DLD – You and Me: A Parent’s Perspective

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By Gemma Earle

My son is gorgeous, funny, clever, has an amazing memory, is stubborn, hates loosing and has plenty of attitude. He also has DLD.

I noticed a problem when he was 18 months old as he wasn’t talking or picking up words like other children. I spoke to a lovely health visitor at our local sure start centre who assisted me with speech and language referrals, hearing tests and basically shouting to everyone that there was a problem. He had input from speech therapists who said “it will come” but the day he turned 3 and a half, they said, no, it won’t and that he has a severe disorder.

His school was amazing and without their support he wouldn’t be where he is today. They undertook work given by the speech therapist three times a week on a one to one basis, as well as what we were doing at home.

He is now 7 and is understandable when talking. There are new traits coming out all the time though, so I know it will keep being a challenge to support him but one thing we have learned over the past 7 years is to keep fighting for support and don’t give up. You know your child best.

 

 


2 Responses

  1. Minna Ventola says:

    Thank you so much for sharing! Our 9-year-old with DLD has similar personality traits: clever, stubborn, has a strong competitive sense and always wants to win (he plays football).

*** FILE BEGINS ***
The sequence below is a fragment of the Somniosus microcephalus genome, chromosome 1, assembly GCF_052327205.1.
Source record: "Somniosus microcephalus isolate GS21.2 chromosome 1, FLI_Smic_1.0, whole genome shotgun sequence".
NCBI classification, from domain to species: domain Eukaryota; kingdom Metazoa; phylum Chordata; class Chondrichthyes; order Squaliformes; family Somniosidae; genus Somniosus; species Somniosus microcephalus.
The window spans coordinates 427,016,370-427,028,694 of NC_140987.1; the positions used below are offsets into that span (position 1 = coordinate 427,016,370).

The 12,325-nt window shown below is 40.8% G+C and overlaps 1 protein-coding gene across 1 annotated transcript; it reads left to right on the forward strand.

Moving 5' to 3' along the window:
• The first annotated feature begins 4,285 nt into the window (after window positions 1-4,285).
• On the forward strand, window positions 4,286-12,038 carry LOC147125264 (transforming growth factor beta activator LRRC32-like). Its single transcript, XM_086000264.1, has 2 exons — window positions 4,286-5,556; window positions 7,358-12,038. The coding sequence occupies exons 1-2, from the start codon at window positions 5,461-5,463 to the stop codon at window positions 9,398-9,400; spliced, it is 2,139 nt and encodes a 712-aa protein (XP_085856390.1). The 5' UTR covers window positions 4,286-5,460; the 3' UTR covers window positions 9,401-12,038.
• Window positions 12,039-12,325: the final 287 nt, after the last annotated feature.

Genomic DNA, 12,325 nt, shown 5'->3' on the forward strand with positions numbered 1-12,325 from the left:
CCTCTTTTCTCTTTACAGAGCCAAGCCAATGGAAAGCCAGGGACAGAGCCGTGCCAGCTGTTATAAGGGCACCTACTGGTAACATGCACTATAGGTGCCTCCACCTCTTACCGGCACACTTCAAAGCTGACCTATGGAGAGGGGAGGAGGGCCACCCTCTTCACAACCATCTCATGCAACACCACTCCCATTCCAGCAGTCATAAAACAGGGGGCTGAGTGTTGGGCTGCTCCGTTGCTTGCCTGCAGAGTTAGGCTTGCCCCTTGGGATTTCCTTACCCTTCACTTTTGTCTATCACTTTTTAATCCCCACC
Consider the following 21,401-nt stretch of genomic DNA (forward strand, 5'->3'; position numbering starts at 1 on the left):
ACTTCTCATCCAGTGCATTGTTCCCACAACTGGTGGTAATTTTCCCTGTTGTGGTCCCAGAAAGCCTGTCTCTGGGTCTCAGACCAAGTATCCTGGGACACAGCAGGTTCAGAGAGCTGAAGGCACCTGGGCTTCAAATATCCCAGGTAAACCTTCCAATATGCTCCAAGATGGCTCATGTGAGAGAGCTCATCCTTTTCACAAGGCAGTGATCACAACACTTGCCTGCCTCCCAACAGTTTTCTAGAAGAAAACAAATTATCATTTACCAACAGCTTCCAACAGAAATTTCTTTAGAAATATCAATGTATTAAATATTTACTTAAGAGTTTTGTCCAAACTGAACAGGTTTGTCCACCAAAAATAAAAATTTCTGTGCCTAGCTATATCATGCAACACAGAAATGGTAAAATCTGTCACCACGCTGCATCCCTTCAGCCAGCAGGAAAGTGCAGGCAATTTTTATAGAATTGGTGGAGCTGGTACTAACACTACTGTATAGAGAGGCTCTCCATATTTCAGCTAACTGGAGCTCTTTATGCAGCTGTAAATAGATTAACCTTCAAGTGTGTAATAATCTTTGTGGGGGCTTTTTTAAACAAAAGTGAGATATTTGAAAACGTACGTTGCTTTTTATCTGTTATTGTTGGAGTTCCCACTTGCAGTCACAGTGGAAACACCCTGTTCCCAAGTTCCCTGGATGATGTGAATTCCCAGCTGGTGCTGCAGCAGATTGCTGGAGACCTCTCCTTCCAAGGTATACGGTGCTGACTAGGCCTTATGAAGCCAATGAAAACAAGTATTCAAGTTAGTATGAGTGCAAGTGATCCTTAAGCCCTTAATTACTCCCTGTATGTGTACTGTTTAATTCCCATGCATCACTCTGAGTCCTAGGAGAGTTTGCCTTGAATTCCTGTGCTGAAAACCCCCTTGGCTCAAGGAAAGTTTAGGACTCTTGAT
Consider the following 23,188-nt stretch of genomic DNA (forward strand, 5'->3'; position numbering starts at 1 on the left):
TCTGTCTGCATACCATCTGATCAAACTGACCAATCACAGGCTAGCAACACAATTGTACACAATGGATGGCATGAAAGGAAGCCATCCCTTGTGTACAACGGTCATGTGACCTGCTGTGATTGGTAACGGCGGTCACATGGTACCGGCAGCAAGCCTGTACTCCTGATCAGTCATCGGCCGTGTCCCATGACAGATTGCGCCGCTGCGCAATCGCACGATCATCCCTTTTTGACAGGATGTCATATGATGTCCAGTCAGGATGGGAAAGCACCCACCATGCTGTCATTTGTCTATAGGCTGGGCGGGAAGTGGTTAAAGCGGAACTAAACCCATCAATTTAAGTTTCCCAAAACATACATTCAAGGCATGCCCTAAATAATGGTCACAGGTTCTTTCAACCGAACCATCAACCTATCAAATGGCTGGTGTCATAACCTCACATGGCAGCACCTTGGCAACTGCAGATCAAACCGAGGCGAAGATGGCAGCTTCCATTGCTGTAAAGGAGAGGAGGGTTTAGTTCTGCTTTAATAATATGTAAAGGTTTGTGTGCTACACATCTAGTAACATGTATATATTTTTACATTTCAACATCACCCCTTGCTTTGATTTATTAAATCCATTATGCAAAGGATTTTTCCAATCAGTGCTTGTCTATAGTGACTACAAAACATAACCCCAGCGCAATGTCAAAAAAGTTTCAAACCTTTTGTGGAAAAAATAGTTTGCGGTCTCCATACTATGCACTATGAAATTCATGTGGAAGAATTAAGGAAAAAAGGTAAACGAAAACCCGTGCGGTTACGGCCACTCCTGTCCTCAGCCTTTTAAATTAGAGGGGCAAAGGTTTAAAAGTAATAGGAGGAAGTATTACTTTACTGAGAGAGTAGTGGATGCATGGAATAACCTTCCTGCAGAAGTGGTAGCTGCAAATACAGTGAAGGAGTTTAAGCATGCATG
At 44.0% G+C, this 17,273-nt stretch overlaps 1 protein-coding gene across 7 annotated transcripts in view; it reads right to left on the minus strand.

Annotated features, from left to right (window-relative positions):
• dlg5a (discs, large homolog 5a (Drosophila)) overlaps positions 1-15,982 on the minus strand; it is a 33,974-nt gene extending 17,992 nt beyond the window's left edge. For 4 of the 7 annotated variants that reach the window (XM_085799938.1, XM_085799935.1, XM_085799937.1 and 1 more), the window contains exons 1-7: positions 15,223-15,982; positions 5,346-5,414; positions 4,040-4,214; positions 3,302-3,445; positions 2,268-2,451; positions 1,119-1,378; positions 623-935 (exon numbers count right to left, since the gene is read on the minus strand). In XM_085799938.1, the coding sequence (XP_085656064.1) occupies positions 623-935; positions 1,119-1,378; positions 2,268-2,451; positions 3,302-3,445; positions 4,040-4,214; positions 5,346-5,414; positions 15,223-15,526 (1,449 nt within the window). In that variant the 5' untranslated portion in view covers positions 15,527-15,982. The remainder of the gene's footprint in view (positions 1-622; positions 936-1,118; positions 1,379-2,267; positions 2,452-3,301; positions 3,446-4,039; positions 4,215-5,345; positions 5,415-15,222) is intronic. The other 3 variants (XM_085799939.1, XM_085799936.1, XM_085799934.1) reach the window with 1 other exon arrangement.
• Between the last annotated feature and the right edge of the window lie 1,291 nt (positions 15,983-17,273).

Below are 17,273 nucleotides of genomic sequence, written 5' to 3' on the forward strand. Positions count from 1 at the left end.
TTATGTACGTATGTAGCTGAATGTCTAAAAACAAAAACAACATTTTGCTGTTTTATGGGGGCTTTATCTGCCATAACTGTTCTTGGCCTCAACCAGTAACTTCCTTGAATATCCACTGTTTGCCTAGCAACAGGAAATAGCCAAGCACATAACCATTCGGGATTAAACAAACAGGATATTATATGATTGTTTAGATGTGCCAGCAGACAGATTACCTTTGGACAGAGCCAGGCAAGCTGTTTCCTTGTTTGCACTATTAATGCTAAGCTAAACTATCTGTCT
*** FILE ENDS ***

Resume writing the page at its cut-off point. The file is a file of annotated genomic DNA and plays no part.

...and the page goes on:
I am extremely glad for you having a wonderful school where your son is receiving the best support possible. Not forgetting the amount of work us parents put in also.

    Have a lovely autumn.

    • Caroline Moir says:

      Hi Minna
      I just want to give you some hope. My son was diagnosed with SLI (now DLD) early and we started therapy earlier than most but he has struggled with language based assessments since he was in primary school. He was never particularly sporty but he was musically talented. And bizarrely he loves learning languages other then English. At 22 years old he is at university studying to be an ESL teacher (or he might go into special needs – he’s not too sure at the moment). He will never be a straight ‘A’ student but he has achieved so much and we are very proud of him. He will make an awesome (and very patient) teacher.
      Caroline


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